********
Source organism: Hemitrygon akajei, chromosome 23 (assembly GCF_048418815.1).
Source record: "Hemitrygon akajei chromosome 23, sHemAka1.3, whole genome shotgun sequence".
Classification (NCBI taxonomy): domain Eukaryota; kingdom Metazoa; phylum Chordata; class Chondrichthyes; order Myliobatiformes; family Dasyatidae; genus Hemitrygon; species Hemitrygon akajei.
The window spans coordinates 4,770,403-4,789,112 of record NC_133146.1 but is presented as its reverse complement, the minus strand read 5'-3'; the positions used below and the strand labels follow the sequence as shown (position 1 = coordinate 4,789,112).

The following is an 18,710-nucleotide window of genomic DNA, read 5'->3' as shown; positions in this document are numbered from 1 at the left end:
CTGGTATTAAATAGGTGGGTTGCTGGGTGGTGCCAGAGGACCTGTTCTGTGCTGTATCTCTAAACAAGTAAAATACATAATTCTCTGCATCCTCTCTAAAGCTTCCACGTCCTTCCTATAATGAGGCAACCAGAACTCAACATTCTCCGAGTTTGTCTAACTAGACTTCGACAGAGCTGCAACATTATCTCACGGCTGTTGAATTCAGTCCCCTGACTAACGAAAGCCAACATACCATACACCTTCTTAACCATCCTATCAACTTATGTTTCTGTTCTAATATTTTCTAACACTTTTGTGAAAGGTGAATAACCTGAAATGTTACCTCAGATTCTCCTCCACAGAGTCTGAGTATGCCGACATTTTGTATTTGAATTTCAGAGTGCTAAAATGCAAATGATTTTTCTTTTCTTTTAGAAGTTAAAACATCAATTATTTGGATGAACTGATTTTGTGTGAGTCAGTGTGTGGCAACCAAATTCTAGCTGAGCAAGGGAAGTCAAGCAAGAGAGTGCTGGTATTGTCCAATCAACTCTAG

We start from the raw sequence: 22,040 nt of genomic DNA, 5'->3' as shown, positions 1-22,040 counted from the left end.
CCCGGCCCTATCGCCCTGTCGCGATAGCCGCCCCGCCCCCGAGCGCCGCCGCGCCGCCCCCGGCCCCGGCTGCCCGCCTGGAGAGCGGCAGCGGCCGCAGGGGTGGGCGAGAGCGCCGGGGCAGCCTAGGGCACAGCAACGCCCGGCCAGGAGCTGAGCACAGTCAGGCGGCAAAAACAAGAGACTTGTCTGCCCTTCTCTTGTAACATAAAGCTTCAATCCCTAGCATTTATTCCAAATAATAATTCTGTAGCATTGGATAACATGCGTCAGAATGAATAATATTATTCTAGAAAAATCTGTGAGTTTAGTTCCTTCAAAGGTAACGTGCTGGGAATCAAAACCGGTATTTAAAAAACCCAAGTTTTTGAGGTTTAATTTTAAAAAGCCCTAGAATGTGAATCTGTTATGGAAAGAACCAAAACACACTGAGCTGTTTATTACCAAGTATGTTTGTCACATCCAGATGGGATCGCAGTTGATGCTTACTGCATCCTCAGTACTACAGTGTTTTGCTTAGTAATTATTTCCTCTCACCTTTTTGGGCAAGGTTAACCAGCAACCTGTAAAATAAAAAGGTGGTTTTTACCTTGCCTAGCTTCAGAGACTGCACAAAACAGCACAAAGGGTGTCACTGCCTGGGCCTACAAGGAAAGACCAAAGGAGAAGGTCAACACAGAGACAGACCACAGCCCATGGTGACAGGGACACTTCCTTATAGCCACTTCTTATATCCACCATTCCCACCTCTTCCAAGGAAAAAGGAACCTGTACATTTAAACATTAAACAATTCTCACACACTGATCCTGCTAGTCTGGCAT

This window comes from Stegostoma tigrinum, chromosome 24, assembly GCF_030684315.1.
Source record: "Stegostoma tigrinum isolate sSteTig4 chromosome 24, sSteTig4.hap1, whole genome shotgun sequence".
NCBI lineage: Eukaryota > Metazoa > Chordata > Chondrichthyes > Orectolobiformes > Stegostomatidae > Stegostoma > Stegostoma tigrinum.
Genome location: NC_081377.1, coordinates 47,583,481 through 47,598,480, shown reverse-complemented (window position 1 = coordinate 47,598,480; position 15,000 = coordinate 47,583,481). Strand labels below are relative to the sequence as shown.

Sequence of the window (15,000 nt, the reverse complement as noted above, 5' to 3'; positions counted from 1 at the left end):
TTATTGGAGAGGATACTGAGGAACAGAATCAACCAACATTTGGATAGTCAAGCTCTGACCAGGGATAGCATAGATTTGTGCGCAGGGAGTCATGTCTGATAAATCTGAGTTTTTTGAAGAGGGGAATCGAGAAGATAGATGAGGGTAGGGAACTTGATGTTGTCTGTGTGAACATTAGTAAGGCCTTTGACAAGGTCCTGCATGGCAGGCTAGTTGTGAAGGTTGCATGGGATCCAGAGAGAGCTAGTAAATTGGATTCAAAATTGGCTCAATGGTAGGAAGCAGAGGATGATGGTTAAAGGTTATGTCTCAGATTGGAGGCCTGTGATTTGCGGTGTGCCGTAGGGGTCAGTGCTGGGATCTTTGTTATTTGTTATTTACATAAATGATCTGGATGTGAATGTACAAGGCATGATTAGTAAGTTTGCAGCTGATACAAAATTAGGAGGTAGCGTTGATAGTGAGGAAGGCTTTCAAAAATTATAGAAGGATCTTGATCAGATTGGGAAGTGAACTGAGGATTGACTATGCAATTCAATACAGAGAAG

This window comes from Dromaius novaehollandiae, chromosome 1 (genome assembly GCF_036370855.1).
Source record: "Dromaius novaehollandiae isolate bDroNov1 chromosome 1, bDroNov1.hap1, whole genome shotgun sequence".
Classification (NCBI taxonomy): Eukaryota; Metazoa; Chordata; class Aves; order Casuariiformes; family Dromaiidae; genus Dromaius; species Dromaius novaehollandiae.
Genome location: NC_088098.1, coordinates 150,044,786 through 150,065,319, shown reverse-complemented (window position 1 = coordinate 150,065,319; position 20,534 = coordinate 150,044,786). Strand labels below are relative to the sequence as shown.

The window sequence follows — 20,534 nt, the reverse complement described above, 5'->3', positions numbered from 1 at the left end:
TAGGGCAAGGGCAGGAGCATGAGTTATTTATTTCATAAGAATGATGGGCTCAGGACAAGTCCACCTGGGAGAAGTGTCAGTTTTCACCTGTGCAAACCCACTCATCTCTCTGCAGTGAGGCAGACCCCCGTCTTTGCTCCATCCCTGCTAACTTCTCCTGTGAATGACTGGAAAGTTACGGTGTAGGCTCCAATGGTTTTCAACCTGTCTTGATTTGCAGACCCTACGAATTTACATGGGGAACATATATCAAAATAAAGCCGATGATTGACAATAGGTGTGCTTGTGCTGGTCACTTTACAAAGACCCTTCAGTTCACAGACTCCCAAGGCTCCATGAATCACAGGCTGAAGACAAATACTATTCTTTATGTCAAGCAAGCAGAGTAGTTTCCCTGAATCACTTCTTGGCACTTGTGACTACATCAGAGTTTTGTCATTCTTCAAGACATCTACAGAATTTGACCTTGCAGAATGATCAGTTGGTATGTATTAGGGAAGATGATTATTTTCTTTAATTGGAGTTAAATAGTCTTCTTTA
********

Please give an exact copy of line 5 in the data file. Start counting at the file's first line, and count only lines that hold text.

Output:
The following is an 18,710-nucleotide window of genomic DNA, read 5'->3' as shown; positions in this document are numbered from 1 at the left end: